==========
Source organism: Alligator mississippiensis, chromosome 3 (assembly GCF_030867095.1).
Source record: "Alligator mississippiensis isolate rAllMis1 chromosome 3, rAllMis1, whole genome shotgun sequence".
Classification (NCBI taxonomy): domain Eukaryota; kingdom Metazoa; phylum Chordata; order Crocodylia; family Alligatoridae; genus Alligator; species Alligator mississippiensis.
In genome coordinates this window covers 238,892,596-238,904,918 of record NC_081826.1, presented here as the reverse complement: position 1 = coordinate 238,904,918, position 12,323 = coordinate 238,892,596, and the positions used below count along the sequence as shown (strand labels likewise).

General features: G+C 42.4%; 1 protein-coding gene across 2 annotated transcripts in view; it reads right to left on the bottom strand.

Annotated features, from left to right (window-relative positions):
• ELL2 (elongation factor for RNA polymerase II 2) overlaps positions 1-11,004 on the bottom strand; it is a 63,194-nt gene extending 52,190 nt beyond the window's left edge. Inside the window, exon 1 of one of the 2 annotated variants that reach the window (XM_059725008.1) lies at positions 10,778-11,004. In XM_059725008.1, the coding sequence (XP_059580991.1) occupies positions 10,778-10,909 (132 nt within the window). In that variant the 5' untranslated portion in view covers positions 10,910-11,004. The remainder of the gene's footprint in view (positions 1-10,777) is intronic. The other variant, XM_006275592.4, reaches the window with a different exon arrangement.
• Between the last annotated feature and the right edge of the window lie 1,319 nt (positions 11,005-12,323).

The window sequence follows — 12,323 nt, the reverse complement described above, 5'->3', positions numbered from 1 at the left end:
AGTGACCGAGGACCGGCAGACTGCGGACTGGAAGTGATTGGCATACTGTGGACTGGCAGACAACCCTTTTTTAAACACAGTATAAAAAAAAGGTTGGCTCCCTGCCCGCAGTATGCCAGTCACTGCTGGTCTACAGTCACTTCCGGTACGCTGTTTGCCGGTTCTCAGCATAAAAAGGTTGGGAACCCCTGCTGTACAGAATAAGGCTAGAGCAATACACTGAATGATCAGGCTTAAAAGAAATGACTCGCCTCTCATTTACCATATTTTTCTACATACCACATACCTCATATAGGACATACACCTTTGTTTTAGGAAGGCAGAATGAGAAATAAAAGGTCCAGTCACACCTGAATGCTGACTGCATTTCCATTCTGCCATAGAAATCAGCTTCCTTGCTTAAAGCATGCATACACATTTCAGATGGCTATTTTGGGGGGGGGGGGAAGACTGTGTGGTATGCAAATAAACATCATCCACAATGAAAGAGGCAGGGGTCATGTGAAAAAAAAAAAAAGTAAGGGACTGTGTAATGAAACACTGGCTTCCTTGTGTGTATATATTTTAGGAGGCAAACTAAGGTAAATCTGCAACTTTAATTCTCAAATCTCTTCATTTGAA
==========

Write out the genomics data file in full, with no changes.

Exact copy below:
Source organism: Alligator mississippiensis, chromosome 3 (assembly GCF_030867095.1).
Source record: "Alligator mississippiensis isolate rAllMis1 chromosome 3, rAllMis1, whole genome shotgun sequence".
Classification (NCBI taxonomy): domain Eukaryota; kingdom Metazoa; phylum Chordata; order Crocodylia; family Alligatoridae; genus Alligator; species Alligator mississippiensis.
In genome coordinates this window covers 238,892,596-238,904,918 of record NC_081826.1, presented here as the reverse complement: position 1 = coordinate 238,904,918, position 12,323 = coordinate 238,892,596, and the positions used below count along the sequence as shown (strand labels likewise).

General features: G+C 42.4%; 1 protein-coding gene across 2 annotated transcripts in view; it reads right to left on the bottom strand.

Annotated features, from left to right (window-relative positions):
• ELL2 (elongation factor for RNA polymerase II 2) overlaps positions 1-11,004 on the bottom strand; it is a 63,194-nt gene extending 52,190 nt beyond the window's left edge. Inside the window, exon 1 of one of the 2 annotated variants that reach the window (XM_059725008.1) lies at positions 10,778-11,004. In XM_059725008.1, the coding sequence (XP_059580991.1) occupies positions 10,778-10,909 (132 nt within the window). In that variant the 5' untranslated portion in view covers positions 10,910-11,004. The remainder of the gene's footprint in view (positions 1-10,777) is intronic. The other variant, XM_006275592.4, reaches the window with a different exon arrangement.
• Between the last annotated feature and the right edge of the window lie 1,319 nt (positions 11,005-12,323).

The window sequence follows — 12,323 nt, the reverse complement described above, 5'->3', positions numbered from 1 at the left end:
AGTGACCGAGGACCGGCAGACTGCGGACTGGAAGTGATTGGCATACTGTGGACTGGCAGACAACCCTTTTTTAAACACAGTATAAAAAAAAGGTTGGCTCCCTGCCCGCAGTATGCCAGTCACTGCTGGTCTACAGTCACTTCCGGTACGCTGTTTGCCGGTTCTCAGCATAAAAAGGTTGGGAACCCCTGCTGTACAGAATAAGGCTAGAGCAATACACTGAATGATCAGGCTTAAAAGAAATGACTCGCCTCTCATTTACCATATTTTTCTACATACCACATACCTCATATAGGACATACACCTTTGTTTTAGGAAGGCAGAATGAGAAATAAAAGGTCCAGTCACACCTGAATGCTGACTGCATTTCCATTCTGCCATAGAAATCAGCTTCCTTGCTTAAAGCATGCATACACATTTCAGATGGCTATTTTGGGGGGGGGGGGAAGACTGTGTGGTATGCAAATAAACATCATCCACAATGAAAGAGGCAGGGGTCATGTGAAAAAAAAAAAAAGTAAGGGACTGTGTAATGAAACACTGGCTTCCTTGTGTGTATATATTTTAGGAGGCAAACTAAGGTAAATCTGCAACTTTAATTCTCAAATCTCTTCATTTGAA